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Social perception

August 1, 2013
The Journal

To the editor:

When you turn on the television, you are subjected to an endless barrage of advertisements. These ads seem to be geared to the general population of middle class Americans with cash to burn. The reality is most people don't have money left in their checking account by the time payday arrives. This "Social Pressure" drives a mentality that we should be at the store buying something, or anything that we can. With 70 percent of our economy based on spending, its hard to say "reduce spending," but that's exactly what we need. For some folks, the perception of wealth, is more important than actual wealth. Is that how YOU Feel. Children see what others have, and force their parents to provide. Parents provide to make them and their children feel good about themselves. Making a car payment for a shiny car allows people to project an economic status that's based on falsities. Buying new name brand clothes with a credit card allows families to feel like they have money to burn. While actually, all you are thinking about is how much your credit card payment will be. I say stop the phony economic projections, and man up. Buy what you need, not what is socially popular. Stop projecting these values of we have plenty to your children. There are numerous financial guidance gurus out there, but be your own.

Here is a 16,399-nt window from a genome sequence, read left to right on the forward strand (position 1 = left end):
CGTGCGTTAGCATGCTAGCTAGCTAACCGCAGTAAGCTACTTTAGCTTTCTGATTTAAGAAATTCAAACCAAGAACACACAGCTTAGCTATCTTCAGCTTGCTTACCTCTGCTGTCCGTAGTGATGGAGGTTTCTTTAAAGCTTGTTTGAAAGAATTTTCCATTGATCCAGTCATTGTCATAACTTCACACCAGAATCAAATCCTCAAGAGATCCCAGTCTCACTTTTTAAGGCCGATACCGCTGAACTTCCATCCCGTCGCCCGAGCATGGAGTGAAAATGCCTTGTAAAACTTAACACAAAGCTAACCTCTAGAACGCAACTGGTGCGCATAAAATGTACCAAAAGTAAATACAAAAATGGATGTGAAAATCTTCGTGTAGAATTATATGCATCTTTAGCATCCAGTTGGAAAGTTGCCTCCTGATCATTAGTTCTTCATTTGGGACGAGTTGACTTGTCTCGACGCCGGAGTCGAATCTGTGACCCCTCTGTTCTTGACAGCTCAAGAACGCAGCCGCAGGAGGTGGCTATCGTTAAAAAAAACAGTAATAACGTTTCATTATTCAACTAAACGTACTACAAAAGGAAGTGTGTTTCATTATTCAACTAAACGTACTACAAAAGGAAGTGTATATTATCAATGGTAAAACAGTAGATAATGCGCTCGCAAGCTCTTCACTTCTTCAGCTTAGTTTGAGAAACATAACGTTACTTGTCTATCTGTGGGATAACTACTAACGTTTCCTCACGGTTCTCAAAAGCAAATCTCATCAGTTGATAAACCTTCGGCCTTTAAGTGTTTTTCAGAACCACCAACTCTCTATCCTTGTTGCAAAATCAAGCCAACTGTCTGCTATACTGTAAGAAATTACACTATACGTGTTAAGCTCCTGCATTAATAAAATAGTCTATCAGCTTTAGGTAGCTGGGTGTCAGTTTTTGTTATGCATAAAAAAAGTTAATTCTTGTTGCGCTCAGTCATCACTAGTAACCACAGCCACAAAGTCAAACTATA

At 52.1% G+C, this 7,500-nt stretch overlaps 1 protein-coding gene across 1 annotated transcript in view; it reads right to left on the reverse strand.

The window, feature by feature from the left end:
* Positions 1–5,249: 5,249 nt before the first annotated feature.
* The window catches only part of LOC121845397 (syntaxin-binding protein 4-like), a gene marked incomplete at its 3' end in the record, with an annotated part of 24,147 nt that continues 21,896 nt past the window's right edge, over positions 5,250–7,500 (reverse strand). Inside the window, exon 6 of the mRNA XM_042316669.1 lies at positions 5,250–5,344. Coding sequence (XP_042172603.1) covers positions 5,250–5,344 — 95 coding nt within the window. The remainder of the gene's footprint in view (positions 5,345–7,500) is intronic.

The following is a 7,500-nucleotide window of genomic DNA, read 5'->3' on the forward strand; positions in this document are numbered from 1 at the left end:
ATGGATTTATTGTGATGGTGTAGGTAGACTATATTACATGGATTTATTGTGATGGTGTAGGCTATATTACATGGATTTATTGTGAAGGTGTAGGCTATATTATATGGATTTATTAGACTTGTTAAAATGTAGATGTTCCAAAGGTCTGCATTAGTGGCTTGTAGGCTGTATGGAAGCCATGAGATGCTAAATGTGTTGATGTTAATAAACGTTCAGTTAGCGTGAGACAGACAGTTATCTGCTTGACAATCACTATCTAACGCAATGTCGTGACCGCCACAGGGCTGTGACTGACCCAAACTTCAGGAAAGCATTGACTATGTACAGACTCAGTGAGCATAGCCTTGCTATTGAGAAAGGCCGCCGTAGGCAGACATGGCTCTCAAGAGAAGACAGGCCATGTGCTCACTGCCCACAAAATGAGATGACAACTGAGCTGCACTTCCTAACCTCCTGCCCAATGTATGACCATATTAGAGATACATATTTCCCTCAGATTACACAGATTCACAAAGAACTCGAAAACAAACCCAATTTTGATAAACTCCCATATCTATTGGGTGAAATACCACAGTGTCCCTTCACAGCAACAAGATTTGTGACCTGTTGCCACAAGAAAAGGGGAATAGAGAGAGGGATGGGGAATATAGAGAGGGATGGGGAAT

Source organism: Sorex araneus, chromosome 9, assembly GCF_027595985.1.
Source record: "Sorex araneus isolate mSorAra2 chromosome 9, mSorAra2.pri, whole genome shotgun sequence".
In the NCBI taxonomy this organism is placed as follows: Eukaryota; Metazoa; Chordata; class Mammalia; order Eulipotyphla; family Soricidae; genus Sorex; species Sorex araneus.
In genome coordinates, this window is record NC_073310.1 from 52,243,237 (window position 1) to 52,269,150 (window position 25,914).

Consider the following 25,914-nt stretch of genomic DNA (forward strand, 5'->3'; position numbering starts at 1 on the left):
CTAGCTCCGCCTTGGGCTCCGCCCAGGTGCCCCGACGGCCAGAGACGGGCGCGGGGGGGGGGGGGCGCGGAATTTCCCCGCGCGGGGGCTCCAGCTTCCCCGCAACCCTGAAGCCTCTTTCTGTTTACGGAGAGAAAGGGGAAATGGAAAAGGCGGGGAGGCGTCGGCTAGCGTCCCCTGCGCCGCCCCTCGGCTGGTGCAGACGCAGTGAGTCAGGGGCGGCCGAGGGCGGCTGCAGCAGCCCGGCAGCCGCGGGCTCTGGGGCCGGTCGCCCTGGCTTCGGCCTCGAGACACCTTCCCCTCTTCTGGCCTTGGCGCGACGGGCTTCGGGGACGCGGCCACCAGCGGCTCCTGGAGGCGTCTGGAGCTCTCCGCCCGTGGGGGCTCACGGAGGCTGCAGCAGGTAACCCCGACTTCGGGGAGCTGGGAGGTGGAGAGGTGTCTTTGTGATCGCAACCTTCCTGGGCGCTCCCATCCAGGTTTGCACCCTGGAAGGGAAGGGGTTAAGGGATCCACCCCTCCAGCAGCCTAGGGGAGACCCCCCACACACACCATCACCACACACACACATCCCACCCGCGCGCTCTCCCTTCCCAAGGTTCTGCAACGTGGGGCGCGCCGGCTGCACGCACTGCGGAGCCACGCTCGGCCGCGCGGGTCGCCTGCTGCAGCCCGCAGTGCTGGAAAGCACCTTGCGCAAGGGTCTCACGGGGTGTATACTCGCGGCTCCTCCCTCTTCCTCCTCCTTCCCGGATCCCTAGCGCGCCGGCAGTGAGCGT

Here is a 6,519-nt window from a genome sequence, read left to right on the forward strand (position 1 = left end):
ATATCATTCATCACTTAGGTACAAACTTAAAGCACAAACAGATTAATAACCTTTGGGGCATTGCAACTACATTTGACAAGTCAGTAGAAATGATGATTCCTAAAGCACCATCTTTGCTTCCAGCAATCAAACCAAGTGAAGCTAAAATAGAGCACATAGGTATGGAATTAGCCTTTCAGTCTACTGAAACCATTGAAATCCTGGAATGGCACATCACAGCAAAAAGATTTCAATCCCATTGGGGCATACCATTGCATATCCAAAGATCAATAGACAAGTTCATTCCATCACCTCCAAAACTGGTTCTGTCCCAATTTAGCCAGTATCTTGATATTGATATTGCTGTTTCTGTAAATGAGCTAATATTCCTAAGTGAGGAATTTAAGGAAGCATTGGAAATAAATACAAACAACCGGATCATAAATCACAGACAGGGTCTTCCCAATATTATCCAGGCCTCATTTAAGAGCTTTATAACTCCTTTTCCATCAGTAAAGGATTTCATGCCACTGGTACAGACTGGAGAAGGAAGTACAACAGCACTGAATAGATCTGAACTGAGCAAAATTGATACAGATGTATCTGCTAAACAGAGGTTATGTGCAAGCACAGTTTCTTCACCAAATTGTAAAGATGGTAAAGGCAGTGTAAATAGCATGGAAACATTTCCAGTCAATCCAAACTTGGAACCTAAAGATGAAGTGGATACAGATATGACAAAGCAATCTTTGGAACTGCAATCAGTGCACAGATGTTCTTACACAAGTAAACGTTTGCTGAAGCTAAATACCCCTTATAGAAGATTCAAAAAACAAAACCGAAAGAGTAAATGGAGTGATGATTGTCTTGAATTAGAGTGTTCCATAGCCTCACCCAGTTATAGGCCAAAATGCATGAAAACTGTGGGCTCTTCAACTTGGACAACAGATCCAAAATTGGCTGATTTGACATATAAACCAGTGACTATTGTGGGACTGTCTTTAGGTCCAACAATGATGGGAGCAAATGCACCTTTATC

One dollar, plus one on credit does not equal two dollars. If your raising a family and have ten dollars left over on payday, STOP. You have no business borrowing money to support your lifestyle. Of course this sounds crazy. That's because multimillion dollar corporations are telling you different. Write out a simple budget starting with your net income, and then subtract every expense that your have. Do you really like that number? Do you feel like that fancy car payment and name brand clothes is worth it? For most people that is a very small number. If your car payment is more than your savings deposit for the month, you may want to STOP. Take time to evaluate what really is important. How many hours do you have to work just to buy something? Is that worth your time? Chinese goods and depreciating assets are worth very little time. Its OK to not be wealthy. Its not OK to project phony wealth. This harms your children s values, and put you on an endless race to keep up. Tithing, Retirement, Taxes, Savings, and final expenses. After you give, save, and pay your taxes, divide that number by the number of people in your family. Would you live off of that number? Are you as wealthy as you have others believe?

Jason Martin

New Ulm

 
 

 

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